If you are interested in blogging or want to promote your book, please contact E. B. Davis at email@example.com.
Our reason for creating WWK originated as an outlet for our love of reading and writing mystery fiction. We hope you love it, too, and will enjoy our holiday gifts to our readers with original short stories to celebrate the season. Starting on 11/16 stories by Warren Bull, Margaret S. Hamilton, Paula Gail Benson, Linda Rodriguez, KM Rockwood, Gloria Alden, and E. B. Davis will appear every Thursday into the New Year.
Our November Author Interviews: 11/8--Ellen Byron, and 11/15--Sujata Massey. Please join us in welcoming these authors to WWK.
November Saturday Bloggers: 11/4 Margaret S. Hamilton and 11/11 Cheryl Hollon.
Congratulations to our writers for the following publications:
Shari Randall's "Pets" will be included in Chesapeake Crimes: Fur, Feathers, and Felonies anthology, which will be published in 2018. In the same anthology "Rasputin," KM Rockwood's short story, will also be published. Her short story "Goldie" will be published in the Busted anthology, which will be released by Level Best Books on April 25th.
In addition, our prolific KM will have the following shorts published as well: "Making Tracks" in Passport to Murder, Bouchercon anthology, October 2017 and "Turkey Underfoot," just published, will appear in the anthology The Killer Wore Cranberry: a Fifth Course of Chaos.
James M. Jackson's 4th book in the Seamus McCree series, Doubtful Relations, is now available. His novella "Low Tide at Tybee" appears February 7 as part of Lowcountry Crimes: Four Novellas, which is available for order.--------------------------------------------------------------------------------------------------------------------------------------------------------------------------------------------------------------
Wednesday, November 23, 2011
BLOODY CHAMPAGNE OR CRIMSON CHAMPAGNE (depending on the holiday) – E.B. Davis
Pour 1/3 champagne flute with pomegranate ice tea (preferably Arizona)
Top to brim with champagne.
Minestra di Ceci e Zucca CHICK PEA AND PUMPKIN SOUP– Patricia Winton
The original version of this soup calls for dried chick peas (garbanzo beans) and raw pumpkin with twelve hours of soaking the chick peas plus two-and-one-half hours of cooking. I’ve adapted it using canned pumpkin and chick peas. The flavors will intensify if you make it the day before you plan to serve it.
1 rib of celery
2 tablespoons of extra virgin olive oil
2 cans of chick peas (garbanzo beans), drained and rinsed
1 can of cooked pumpkin
3/4 cup of water
2 cloves of garlic
1 sprig of rosemary
Grating of nutmeg
1/4 cup of grated parmesan
1. Wash carrot and celery, peel the carrot, and chop both together until fine.
2. In a pot large enough to hold the finished soup, heat one tablespoon of the olive oil and add the chopped carrot and celery. Cook until soft. Do not brown.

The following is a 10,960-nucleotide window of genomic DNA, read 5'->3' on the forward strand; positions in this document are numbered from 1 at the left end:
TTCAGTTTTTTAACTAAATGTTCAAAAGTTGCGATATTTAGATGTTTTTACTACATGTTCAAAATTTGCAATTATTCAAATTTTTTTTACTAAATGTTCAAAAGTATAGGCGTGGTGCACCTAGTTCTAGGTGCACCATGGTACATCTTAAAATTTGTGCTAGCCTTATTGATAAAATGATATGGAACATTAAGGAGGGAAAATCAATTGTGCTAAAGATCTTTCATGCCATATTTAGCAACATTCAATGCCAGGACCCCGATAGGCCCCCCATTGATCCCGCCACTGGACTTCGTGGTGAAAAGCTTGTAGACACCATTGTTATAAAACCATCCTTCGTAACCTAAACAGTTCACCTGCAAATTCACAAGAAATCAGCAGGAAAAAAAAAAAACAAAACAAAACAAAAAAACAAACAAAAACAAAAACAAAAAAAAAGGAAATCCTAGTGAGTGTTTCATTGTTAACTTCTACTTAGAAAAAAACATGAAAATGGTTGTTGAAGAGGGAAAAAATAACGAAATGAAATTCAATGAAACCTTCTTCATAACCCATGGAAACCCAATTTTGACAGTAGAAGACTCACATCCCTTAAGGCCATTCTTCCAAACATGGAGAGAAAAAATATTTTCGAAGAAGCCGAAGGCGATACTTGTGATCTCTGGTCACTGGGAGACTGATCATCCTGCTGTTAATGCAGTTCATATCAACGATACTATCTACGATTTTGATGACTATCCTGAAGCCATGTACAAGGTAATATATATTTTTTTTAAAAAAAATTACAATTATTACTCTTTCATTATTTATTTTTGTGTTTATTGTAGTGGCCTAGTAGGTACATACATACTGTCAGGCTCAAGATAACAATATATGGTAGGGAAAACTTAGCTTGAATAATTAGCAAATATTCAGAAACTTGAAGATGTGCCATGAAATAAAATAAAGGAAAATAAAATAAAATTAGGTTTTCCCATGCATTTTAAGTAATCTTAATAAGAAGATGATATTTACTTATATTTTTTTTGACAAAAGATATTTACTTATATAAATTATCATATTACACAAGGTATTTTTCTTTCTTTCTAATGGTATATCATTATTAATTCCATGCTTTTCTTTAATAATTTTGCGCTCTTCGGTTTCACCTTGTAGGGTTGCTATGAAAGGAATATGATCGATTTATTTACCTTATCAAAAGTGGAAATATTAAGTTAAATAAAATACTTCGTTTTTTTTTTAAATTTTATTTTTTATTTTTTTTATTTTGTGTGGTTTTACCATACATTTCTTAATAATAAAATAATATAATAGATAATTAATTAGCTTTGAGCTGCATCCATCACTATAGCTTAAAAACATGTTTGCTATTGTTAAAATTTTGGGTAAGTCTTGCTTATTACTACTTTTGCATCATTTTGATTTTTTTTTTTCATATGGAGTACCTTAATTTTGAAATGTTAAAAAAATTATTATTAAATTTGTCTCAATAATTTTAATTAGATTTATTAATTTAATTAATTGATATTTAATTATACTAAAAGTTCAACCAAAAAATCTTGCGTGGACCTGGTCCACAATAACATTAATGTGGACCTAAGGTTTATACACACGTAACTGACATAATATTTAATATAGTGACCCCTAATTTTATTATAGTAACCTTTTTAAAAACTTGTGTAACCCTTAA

3. Add the chick peas, pumpkin, and water. Bring to a simmer and cook gently for about ten minutes, stirring frequently to prevent scorching.
4. Meanwhile, remove the needles from the rosemary and chop together with the garlic cloves.
5. Heat the remaining olive oil in a small saucepan. Add the rosemary-garlic mixture and cook gently to allow the flavors to blend. Do not brown.
6. Remove the soup from heat. Add the rosemary-garlic mixture and the grating of nutmeg.
7. Combine and check flavors. Usually, canned chick peas have enough salt, but add more if the soup needs it.
8. Puree the soup in a blender or food processor. You may need to use two or three batches if your machine is not large enough, so check first.
9. At this point, the soup can be covered and refrigerated overnight.
10. When ready to serve, reheat and stir in the parmesan. If the soup seems too thick, you can thin it with a little milk or cream.
Patricia Winton writes about two of Italy's great works of art: food and crime. She is a former food columnist and cooking teacher who has lived in Italy for twelve years, the past nine in Rome. She's been an ardent mystery fan since reading The Bobbsey Twins at age eight. Her story, "Feeding Frenzy," appears in Fish Tales: The Guppy Anthology. She is a member of Sisters in Crime and its Guppy chapter.
Patricia blogs about life in Italy, food and wine, mysteries and crime. For more information about how Italians use pumpkin (not often for sweets) go to: http://italianintrigues.blogspot.com/2011/11/beyond-jack-olanterns-and-pumpkin-pie.html
She is also blogging about Thanksgiving at the top of the page http://italianintrigues.blogspot.com/
SEAFOOD-STUFFED EGGPLANT SUPREME A LA BOB – June Shaw
1 lb. crabmeat
1 lb. small shrimp
1 lg. onion chopped
½ lg. bell pepper chopped
2 cloves garlic minced
2 T. cooking oil
1 c. seasoned breadcrumbs
Salt and pepper to taste
Melted butter or margarine
Heat oven to 350 degrees. Cut eggplants in half and parboil 25-30 minutes. Carefully remove pulp of the eggplants with a spoon so as not to break the skin. Set the skin aside on a shallow pan. Mix cooking oil, eggplant pulp, onions, bell pepper, and garlic in a heavy pot and sauté about 20 minutes. Add crabmeat, shrimp, and salt and pepper. Cook about 20 minutes more. Fill eggplant shells with the cooked mixture. Top with bread crumbs and drizzle melted butter on top. Bake until topping is brown. Serves 8 lucky people.
This is one of the recipes from RELATIVE DANGER, the first in my series of humorous mysteries. Other great recipes are in my next books, KILLER COUSINS and DEADLY REUNION. You can learn about them on my website, http://www.juneshaw.com/.
The main character in these books is a spunky widow who thinks she wants to avoid her hunky lover so she can rediscover herself. But he opens Cajun Delights restaurants in all the places she travels—and she is so bad at avoiding tempting dishes and men.
Yep, I live down in Cajun territory. And my hunk, Bob, is Cajun and a terrific cook. What’s not to like? He gives me these great recipes and yes, he could be Gil Thurman from my books: )